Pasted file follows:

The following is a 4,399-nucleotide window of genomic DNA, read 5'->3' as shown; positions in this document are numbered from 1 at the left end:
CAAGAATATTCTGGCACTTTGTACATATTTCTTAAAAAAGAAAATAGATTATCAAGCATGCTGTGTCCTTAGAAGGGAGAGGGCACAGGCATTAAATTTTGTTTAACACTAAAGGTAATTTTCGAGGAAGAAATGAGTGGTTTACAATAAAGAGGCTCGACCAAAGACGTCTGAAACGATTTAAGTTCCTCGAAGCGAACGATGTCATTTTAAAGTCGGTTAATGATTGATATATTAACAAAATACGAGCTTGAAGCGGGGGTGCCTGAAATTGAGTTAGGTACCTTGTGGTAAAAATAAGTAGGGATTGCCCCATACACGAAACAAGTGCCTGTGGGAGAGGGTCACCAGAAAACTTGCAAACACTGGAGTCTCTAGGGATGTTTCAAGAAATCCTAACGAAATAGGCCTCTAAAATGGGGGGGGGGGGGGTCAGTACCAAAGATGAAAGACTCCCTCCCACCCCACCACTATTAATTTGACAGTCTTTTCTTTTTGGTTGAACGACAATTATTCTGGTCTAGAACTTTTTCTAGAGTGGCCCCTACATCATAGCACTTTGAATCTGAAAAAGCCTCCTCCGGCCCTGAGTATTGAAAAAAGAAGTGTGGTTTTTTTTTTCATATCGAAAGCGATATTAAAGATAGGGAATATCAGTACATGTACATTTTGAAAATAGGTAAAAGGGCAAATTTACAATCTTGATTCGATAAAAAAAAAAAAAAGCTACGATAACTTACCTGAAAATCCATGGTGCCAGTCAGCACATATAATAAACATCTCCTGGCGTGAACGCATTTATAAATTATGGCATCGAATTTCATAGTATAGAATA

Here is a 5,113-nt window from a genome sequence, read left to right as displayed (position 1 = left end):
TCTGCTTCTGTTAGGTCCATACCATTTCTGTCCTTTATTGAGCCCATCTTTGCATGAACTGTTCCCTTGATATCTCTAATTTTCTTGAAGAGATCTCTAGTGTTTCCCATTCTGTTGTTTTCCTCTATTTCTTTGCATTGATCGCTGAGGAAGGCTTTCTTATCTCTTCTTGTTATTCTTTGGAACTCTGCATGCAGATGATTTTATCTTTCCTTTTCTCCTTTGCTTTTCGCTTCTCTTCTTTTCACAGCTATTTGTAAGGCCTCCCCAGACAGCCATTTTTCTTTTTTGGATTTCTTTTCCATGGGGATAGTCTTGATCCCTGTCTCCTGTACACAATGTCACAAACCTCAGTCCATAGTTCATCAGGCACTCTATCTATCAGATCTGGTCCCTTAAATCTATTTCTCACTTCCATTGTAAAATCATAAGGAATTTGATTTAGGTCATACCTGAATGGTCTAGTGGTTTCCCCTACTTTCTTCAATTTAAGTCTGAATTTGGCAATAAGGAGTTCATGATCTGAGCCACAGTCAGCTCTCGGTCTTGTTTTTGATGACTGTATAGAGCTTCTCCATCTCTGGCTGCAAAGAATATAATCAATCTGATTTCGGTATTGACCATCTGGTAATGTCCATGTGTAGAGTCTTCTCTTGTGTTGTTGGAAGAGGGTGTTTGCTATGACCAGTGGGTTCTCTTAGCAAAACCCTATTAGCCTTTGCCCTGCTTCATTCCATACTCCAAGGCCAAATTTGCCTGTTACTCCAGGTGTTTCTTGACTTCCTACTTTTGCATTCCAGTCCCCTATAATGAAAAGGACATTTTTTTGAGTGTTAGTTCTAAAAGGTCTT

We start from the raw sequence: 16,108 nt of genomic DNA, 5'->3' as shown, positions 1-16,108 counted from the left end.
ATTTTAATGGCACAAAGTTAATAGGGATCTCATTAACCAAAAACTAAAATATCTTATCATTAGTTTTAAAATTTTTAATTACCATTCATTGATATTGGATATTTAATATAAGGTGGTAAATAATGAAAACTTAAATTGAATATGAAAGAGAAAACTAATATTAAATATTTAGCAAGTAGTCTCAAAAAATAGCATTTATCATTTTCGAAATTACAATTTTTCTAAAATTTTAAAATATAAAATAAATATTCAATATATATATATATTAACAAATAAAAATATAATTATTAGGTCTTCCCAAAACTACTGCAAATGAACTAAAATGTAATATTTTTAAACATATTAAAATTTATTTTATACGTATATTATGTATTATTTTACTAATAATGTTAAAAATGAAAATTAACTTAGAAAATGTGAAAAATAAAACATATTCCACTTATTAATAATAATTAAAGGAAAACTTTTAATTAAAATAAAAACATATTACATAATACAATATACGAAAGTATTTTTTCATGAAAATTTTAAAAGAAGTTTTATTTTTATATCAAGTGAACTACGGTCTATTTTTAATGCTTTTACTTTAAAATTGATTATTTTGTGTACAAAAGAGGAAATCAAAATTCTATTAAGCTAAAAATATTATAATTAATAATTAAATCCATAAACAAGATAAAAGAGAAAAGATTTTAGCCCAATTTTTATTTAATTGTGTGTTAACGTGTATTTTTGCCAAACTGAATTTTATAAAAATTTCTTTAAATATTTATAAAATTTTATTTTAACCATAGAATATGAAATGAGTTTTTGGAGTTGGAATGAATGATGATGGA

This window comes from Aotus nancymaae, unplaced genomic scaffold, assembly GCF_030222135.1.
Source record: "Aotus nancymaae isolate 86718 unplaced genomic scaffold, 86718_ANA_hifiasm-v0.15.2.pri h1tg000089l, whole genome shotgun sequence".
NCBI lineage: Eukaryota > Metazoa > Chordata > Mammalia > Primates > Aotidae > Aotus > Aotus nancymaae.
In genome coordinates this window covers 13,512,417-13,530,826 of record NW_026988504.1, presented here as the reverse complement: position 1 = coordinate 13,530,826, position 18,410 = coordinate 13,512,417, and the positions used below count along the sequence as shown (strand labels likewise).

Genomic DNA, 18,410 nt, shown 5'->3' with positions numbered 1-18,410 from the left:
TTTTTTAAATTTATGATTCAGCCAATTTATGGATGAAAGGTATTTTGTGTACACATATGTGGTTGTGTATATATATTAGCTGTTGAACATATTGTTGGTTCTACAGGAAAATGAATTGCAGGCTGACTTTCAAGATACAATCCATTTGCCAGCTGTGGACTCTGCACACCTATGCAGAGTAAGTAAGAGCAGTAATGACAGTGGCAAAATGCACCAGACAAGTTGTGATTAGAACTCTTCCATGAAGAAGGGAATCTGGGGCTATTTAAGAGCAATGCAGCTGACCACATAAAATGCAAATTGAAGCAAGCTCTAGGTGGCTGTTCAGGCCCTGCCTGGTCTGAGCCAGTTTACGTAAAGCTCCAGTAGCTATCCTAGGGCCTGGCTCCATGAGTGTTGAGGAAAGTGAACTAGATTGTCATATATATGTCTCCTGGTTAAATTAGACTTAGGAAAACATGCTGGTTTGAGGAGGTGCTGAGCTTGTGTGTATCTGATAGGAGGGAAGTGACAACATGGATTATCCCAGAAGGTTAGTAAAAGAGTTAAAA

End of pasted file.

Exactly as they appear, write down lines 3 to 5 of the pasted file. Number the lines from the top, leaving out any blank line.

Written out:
Here is a 5,113-nt window from a genome sequence, read left to right as displayed (position 1 = left end):
TCTGCTTCTGTTAGGTCCATACCATTTCTGTCCTTTATTGAGCCCATCTTTGCATGAACTGTTCCCTTGATATCTCTAATTTTCTTGAAGAGATCTCTAGTGTTTCCCATTCTGTTGTTTTCCTCTATTTCTTTGCATTGATCGCTGAGGAAGGCTTTCTTATCTCTTCTTGTTATTCTTTGGAACTCTGCATGCAGATGATTTTATCTTTCCTTTTCTCCTTTGCTTTTCGCTTCTCTTCTTTTCACAGCTATTTGTAAGGCCTCCCCAGACAGCCATTTTTCTTTTTTGGATTTCTTTTCCATGGGGATAGTCTTGATCCCTGTCTCCTGTACACAATGTCACAAACCTCAGTCCATAGTTCATCAGGCACTCTATCTATCAGATCTGGTCCCTTAAATCTATTTCTCACTTCCATTGTAAAATCATAAGGAATTTGATTTAGGTCATACCTGAATGGTCTAGTGGTTTCCCCTACTTTCTTCAATTTAAGTCTGAATTTGGCAATAAGGAGTTCATGATCTGAGCCACAGTCAGCTCTCGGTCTTGTTTTTGATGACTGTATAGAGCTTCTCCATCTCTGGCTGCAAAGAATATAATCAATCTGATTTCGGTATTGACCATCTGGTAATGTCCATGTGTAGAGTCTTCTCTTGTGTTGTTGGAAGAGGGTGTTTGCTATGACCAGTGGGTTCTCTTAGCAAAACCCTATTAGCCTTTGCCCTGCTTCATTCCATACTCCAAGGCCAAATTTGCCTGTTACTCCAGGTGTTTCTTGACTTCCTACTTTTGCATTCCAGTCCCCTATAATGAAAAGGACATTTTTTTGAGTGTTAGTTCTAAAAGGTCTT

We start from the raw sequence: 16,108 nt of genomic DNA, 5'->3' as shown, positions 1-16,108 counted from the left end.